Treatments for sleep disorders generally can be grouped into three categories: 1) behavioral/ psychotherapeutic treatments, 2) medications, and 3) other somatic treatments. None of these general approaches is sufficient for all patients with sleep disorders. Rather, the choice of a specific treatment depends on the patient’s diagnosis, medical and psychiatric history, and preferences, as well as the expertise of the treating clinician. In general, medications and somatic treatments provide more rapid symptomatic relief from sleep disturbances. On the other hand, some emerging evidence suggests that treatment gains with behavioral treatment of insomnia may be more durable than those obtained with medications.
It is also important to note that methodologically rigorous, placebo-controlled treatment studies have not been conducted for many individual sleep disorders. Large, carefully controlled clinical trials of behavioral/psychological treatments have been conducted recently for primary insomnia. Smaller studies have been conducted for narcolepsy, nightmare disorder, and sleepwalking disorder and for patients who would qualify for diagnosis of insomnia related to another mental disorder and substance-induced sleep disorder. Large, well-controlled clinical trials of pharmacological treatments have been conducted for primary insomnia and narcolepsy, and smaller trials have been conducted for restless legs syndrome/periodic limb movement disorder, simulated circadian rhythm sleep disorders, and secondary sleep disorders. However, most of these studies have included a narrow range of outcomes, were of short duration, and were not conducted at multiple sites. Finally, controlled (but not double-blind) studies have been conducted with phototherapy in circadian rhythm sleep disorders. This list does not include several common clinical scenarios, such as the pharmacological treatment of patients with a history of mood disorders. Given the lack of rigorously controlled, empirical studies for many sleep disorders, treatment guidelines frequently rest on common practice rather than empirical data.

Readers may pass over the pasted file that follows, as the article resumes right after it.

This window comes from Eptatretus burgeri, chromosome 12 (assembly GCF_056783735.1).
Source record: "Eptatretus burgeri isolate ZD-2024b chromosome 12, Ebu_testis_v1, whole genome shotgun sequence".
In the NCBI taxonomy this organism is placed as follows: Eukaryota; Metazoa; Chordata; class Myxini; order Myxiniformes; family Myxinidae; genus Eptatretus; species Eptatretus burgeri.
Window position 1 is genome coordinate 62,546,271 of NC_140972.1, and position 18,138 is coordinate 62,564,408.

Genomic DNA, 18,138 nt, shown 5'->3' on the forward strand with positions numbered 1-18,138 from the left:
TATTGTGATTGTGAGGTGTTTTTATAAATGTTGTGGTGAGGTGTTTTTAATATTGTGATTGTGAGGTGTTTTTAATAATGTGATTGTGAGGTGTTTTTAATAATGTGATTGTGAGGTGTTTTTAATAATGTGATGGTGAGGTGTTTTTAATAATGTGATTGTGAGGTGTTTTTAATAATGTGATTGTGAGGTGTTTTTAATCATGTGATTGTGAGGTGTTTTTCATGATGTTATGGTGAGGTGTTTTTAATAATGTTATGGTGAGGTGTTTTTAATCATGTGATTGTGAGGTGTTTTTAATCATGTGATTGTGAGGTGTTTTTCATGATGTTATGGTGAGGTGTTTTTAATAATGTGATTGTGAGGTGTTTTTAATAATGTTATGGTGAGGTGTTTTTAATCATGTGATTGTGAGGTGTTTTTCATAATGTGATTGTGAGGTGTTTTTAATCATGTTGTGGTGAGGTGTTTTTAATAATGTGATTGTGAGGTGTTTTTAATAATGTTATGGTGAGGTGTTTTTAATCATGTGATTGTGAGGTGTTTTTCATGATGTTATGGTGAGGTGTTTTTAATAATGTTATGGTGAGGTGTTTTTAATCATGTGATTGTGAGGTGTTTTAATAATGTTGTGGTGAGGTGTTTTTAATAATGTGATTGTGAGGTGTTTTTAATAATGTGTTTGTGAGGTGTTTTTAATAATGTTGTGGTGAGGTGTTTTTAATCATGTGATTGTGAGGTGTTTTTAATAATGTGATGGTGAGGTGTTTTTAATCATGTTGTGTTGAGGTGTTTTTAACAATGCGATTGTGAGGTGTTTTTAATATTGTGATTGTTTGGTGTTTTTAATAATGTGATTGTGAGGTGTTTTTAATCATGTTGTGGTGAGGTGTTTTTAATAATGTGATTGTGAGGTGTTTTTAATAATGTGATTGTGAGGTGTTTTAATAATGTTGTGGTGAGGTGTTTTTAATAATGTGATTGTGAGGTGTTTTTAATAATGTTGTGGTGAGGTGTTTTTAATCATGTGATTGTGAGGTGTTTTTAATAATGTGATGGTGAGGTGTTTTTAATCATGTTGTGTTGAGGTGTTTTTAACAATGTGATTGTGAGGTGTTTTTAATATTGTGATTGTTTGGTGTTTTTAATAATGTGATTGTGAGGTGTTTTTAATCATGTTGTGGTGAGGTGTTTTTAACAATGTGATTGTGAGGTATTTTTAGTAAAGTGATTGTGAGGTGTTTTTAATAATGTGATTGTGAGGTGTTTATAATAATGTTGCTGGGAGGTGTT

Behavioral/Psychotherapeutic Treatments and Principles
Nonpharmacological interventions for sleep disorders consist mostly of cognitive-behavioral therapies. These treatment methods are used predominantly with primary insomnia and target hyperarousal (somatic, cognitive, emotional), learned maladaptive sleep habits, and dysfunctional sleep cognitions. Insight-oriented psychotherapy focusing on predisposing rather than perpetuating factors of sleep disorders has also been advocated, although empirical evidence supporting such treatment is limited. Specific types of behavioral/psychotherapeutic treatments are outlined here.
Stimulus control Stimulus control therapy (Bootzin et al. 1991) consists of a set of instructional procedures designed to curtail sleep-incompatible behaviors and to regulate sleep-wake schedules. These procedures are as follows:
- Go to bed only when sleepy.
- Use the bed and bedroom only for sleep and sex (i.e., no reading, television watching, eating, working, or worrying in the bedroom, either during the day or at night).